November 15, 2011
More than 1.1 million people in the United States were living with HIV at the end of 2006, and about 53 percent of the estimated 56,000 new infections that year were among men who have sex with men. The authors of the current report summarized data from the second National HIV Behavioral Surveillance (NHBS) System data-collection cycle among MSM conducted June-December 2008.
NHBS collects risk behavior data from MSM, injection-drug users, and heterosexual adults at increased risk for HIV. Participants must be at least 18 years old, live in a participating metropolitan statistical area, and be able to complete a behavioral survey in English or Spanish. Men who reported being infected with HIV or who had no male sex partners during the past 12 months were not included in this analysis, which was based on data from 8,175 MSM.
In addition to having at least one male sex partner, 14 percent of participants had at least one female sex partner in the previous 12 months. Unprotected anal intercourse with a male partner was reported by 54 percent, including 37 percent with a main partner and 25 percent with a casual partner.
In the past 12 months, 46 percent reported noninjection drug use, including marijuana (38 percent), cocaine (18 percent), amyl nitrate or "poppers" (13 percent), and ecstasy (11 percent). Just 2 percent reported injection drug use for non-medical purposes during the past 12 months.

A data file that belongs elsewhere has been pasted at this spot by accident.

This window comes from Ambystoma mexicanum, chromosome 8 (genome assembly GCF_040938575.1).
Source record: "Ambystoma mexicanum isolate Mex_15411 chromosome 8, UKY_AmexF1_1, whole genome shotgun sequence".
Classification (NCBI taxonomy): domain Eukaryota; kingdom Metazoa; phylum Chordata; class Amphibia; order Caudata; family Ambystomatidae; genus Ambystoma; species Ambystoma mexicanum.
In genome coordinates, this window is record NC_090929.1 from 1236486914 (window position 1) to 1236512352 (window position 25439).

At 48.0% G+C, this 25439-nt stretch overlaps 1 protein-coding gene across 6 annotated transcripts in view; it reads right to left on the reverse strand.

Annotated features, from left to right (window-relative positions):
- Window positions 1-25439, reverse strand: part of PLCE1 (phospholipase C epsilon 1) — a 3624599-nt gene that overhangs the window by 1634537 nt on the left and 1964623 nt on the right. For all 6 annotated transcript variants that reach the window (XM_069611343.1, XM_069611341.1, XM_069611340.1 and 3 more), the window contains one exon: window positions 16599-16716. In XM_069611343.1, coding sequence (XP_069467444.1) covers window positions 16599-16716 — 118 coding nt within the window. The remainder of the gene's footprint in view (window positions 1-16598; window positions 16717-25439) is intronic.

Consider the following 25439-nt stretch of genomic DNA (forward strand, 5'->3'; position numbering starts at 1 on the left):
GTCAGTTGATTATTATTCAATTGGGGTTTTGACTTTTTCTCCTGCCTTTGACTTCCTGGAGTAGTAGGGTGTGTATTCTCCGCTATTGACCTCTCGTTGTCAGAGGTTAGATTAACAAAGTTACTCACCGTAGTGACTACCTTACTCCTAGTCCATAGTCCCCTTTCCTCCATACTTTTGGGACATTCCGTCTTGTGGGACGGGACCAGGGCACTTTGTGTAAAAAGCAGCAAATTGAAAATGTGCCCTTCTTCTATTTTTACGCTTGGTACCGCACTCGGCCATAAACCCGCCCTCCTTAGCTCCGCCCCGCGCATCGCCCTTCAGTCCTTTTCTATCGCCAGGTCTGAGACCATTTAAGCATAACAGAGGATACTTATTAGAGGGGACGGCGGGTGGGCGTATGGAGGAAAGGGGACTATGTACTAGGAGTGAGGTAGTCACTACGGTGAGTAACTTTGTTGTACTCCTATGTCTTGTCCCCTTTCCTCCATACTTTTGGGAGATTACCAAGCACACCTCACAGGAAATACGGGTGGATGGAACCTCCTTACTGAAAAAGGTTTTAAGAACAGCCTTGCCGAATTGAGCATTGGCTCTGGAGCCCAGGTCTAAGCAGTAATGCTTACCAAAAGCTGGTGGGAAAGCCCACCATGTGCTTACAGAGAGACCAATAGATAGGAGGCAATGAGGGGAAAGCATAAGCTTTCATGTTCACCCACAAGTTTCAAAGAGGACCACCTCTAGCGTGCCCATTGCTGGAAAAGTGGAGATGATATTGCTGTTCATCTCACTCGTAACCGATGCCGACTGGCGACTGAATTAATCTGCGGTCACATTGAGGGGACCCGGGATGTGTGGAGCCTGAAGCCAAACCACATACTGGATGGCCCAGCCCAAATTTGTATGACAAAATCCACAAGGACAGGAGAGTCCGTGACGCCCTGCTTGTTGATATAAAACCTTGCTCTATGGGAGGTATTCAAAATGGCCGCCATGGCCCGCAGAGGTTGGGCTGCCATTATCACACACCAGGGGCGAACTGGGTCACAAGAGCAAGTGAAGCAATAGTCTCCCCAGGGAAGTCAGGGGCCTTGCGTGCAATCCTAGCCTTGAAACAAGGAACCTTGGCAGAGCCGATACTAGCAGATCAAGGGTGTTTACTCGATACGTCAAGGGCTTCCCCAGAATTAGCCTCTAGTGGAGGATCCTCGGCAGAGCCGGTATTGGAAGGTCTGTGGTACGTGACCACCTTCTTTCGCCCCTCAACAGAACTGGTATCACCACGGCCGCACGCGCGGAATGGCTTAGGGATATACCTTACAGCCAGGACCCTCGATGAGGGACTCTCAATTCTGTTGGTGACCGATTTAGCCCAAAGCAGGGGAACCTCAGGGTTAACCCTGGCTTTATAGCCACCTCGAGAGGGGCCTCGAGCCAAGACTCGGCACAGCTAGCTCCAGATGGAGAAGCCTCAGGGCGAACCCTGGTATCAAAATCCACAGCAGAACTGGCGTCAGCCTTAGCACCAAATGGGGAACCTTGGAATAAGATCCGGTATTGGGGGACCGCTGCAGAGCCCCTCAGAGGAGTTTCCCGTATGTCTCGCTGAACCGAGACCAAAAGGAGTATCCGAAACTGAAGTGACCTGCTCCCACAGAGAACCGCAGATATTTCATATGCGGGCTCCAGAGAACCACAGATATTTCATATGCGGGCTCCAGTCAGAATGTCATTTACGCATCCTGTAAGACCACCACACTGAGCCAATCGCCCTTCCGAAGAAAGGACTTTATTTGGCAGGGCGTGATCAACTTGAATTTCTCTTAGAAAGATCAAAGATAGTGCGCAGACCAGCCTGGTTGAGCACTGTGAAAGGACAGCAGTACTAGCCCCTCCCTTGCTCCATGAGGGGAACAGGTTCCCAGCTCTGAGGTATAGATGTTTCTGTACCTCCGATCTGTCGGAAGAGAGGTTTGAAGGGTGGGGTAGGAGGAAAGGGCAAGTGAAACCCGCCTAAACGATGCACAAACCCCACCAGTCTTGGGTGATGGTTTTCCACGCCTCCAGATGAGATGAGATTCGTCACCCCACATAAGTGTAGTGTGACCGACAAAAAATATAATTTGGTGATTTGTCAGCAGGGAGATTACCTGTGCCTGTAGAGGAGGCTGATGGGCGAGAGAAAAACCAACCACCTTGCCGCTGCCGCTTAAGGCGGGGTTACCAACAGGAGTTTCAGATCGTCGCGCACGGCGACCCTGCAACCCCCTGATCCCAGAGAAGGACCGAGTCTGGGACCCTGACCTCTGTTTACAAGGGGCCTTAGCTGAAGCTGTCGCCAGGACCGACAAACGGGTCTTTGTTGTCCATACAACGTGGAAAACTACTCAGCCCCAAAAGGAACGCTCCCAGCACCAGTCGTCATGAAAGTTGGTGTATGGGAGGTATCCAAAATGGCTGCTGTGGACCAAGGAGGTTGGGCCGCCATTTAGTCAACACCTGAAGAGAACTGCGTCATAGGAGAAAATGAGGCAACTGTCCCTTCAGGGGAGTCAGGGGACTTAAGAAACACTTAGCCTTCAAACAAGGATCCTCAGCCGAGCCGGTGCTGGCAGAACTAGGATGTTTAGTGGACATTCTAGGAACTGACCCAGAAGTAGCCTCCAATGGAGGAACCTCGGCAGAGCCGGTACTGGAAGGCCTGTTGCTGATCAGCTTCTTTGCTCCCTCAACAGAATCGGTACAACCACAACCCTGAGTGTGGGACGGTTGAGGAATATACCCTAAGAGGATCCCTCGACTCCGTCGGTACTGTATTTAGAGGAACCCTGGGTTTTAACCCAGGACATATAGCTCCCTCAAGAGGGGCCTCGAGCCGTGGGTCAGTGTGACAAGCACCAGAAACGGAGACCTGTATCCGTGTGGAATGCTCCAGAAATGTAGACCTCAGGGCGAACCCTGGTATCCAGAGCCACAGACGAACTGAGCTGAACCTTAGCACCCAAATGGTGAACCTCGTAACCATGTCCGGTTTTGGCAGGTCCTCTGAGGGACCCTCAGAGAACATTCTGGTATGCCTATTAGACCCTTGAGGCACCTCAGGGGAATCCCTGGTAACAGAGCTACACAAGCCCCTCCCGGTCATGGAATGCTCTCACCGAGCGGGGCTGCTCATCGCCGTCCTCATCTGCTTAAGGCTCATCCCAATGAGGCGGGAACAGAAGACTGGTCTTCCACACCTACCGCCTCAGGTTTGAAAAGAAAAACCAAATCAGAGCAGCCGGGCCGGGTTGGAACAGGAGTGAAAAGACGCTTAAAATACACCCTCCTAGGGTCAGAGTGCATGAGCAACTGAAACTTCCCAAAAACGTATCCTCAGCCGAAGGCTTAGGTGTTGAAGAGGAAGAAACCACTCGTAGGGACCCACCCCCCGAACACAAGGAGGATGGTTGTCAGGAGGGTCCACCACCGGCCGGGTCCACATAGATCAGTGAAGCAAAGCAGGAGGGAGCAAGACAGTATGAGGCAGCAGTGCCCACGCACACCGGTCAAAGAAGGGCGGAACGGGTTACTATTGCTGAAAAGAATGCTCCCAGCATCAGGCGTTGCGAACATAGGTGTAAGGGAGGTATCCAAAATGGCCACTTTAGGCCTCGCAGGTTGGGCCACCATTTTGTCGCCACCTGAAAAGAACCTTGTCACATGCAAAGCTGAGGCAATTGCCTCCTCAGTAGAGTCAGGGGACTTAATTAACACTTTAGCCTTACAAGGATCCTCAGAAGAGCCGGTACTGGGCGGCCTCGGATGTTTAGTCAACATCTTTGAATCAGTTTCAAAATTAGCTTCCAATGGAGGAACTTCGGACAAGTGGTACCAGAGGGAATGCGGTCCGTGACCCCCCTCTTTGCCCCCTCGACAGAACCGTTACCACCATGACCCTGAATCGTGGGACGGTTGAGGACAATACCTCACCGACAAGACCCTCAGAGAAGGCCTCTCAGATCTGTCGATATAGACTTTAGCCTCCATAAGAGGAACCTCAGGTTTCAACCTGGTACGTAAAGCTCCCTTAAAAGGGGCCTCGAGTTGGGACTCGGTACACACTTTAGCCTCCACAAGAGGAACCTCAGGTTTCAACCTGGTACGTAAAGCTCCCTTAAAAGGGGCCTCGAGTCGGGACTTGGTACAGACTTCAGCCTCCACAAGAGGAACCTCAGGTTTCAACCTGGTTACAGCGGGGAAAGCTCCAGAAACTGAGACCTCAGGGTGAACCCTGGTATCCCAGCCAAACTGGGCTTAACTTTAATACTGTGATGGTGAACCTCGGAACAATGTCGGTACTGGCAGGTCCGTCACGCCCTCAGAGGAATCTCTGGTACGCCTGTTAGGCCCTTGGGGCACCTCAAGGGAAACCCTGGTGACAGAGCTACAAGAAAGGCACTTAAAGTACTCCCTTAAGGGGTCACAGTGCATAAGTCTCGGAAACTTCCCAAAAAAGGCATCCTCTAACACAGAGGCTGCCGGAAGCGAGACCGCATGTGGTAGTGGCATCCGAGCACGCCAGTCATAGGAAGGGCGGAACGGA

Of MSM, 90 percent reported having ever been tested for HIV, and 51 percent had received a hepatitis vaccination. Within the past 12 months, 62 percent reported having been tested for HIV, 35 percent were tested for syphilis, and 18 percent reported participating in an individual-level or group-level HIV behavioral intervention.
"MSM in the United States continue to engage in sexual and drug-use behaviors that increase the risk for HIV infection," the study authors reported. "Although many MSM had been tested for HIV infection, many had not received hepatitis vaccinations or syphilis testing, and only a small proportion had recently participated in a behavioral intervention. To reduce HIV infection among MSM, additional effort is needed to decrease the number of men who are engaging in risk behaviors while increasing the number who recently have been tested for HIV.
"The National HIV/AIDS Strategy for the United States delineates a coordinated response to reduce infections and HIV-related health disparities among MSM and other disproportionately affected groups. NHBS data can be used to monitor progress toward the goals of the national strategy and to guide national and local planning efforts to maximize the impact of HIV prevention programs."